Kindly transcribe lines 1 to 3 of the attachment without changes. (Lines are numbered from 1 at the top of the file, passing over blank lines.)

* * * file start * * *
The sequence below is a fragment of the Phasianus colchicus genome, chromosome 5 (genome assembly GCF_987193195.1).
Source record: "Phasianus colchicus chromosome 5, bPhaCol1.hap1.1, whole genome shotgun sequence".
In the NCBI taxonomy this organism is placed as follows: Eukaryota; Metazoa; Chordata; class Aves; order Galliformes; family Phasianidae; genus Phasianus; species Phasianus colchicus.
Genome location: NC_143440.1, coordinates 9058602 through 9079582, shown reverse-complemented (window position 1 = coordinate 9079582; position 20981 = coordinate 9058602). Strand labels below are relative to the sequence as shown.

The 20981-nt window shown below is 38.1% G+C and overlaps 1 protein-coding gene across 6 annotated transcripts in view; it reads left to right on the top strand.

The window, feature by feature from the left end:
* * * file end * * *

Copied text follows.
The sequence below is a fragment of the Phasianus colchicus genome, chromosome 5 (genome assembly GCF_987193195.1).
Source record: "Phasianus colchicus chromosome 5, bPhaCol1.hap1.1, whole genome shotgun sequence".
In the NCBI taxonomy this organism is placed as follows: Eukaryota; Metazoa; Chordata; class Aves; order Galliformes; family Phasianidae; genus Phasianus; species Phasianus colchicus.